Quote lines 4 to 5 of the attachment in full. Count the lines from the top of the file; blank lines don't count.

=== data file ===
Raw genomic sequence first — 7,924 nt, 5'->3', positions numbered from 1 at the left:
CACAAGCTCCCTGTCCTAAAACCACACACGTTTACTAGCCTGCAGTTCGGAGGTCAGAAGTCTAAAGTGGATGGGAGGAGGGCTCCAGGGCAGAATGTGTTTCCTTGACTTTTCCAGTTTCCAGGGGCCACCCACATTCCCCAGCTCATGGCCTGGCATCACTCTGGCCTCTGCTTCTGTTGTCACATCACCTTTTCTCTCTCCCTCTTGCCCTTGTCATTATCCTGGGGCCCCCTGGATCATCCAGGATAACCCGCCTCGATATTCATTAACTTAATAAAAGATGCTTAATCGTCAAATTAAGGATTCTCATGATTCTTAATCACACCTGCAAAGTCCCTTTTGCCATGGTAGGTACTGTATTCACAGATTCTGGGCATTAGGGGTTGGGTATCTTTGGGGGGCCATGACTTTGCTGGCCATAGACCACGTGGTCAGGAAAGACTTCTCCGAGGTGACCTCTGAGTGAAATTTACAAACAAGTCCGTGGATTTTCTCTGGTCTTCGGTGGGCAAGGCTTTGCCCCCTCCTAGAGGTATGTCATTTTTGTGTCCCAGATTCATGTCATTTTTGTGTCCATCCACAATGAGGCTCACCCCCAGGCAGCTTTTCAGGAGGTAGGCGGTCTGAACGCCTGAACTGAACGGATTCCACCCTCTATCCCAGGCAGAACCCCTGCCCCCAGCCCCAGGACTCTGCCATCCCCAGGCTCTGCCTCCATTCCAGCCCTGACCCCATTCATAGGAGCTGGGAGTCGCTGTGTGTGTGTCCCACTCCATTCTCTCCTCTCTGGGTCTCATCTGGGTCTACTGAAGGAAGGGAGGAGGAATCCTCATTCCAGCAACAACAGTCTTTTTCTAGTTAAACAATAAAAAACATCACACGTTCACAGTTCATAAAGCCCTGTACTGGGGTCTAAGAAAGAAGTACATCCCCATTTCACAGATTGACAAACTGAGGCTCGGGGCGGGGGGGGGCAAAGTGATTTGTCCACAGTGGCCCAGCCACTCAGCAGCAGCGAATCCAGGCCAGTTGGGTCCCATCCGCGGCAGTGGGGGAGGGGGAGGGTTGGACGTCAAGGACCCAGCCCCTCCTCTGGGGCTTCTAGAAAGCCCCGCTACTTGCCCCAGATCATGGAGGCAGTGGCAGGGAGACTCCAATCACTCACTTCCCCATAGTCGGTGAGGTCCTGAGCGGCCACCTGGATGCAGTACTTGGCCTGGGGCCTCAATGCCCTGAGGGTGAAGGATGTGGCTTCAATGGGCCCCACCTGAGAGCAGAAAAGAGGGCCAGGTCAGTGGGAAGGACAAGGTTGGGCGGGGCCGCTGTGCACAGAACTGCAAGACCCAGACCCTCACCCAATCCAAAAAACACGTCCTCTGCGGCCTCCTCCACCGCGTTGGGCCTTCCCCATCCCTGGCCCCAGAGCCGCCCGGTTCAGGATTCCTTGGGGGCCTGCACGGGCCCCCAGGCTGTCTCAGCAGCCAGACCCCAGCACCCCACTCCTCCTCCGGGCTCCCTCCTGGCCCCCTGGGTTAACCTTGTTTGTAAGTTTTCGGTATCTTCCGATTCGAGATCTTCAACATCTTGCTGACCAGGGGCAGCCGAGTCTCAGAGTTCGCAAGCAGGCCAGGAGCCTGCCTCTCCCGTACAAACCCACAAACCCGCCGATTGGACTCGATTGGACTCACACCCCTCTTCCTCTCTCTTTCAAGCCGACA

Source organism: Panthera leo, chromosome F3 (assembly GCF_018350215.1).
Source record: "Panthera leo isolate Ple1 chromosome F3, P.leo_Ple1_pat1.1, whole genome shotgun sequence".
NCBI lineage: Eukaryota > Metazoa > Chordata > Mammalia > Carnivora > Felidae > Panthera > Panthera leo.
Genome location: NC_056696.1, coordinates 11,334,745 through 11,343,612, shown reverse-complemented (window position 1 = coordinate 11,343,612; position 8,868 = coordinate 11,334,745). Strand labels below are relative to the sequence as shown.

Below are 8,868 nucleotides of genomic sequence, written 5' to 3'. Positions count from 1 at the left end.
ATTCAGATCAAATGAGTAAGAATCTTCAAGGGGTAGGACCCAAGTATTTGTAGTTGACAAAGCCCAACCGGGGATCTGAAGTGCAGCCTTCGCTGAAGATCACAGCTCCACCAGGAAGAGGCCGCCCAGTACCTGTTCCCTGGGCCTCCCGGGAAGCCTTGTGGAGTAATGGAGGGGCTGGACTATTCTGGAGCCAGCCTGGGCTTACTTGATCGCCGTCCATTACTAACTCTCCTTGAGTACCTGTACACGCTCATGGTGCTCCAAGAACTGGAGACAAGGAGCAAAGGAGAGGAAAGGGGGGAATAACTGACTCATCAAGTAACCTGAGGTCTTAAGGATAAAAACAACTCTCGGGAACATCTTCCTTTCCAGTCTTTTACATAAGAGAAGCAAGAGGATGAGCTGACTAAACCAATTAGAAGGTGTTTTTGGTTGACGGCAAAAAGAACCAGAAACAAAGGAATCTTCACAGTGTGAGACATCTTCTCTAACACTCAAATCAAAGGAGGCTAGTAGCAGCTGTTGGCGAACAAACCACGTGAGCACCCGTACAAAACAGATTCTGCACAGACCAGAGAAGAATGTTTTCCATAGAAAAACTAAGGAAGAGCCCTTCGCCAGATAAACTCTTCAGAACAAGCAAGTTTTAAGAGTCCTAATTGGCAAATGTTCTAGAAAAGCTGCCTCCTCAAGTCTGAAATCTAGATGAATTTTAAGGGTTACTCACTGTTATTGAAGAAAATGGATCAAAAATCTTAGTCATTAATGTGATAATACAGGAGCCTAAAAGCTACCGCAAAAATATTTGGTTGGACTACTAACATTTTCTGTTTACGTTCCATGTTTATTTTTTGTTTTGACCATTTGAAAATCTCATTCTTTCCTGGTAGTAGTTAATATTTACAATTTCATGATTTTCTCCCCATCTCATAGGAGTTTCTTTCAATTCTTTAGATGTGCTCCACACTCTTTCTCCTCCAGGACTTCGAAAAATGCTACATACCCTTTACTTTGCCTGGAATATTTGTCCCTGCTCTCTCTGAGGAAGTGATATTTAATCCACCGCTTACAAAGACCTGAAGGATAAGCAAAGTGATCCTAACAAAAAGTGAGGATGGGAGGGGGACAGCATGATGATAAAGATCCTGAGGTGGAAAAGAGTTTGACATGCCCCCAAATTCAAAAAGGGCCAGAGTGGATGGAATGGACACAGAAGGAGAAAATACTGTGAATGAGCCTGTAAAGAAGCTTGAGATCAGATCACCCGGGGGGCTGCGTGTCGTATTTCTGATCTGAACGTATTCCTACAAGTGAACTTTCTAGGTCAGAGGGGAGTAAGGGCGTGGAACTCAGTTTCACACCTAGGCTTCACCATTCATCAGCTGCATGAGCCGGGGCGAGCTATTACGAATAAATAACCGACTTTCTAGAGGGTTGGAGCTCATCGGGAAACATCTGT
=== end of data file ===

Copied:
Source record: "Panthera leo isolate Ple1 chromosome F3, P.leo_Ple1_pat1.1, whole genome shotgun sequence".
NCBI lineage: Eukaryota > Metazoa > Chordata > Mammalia > Carnivora > Felidae > Panthera > Panthera leo.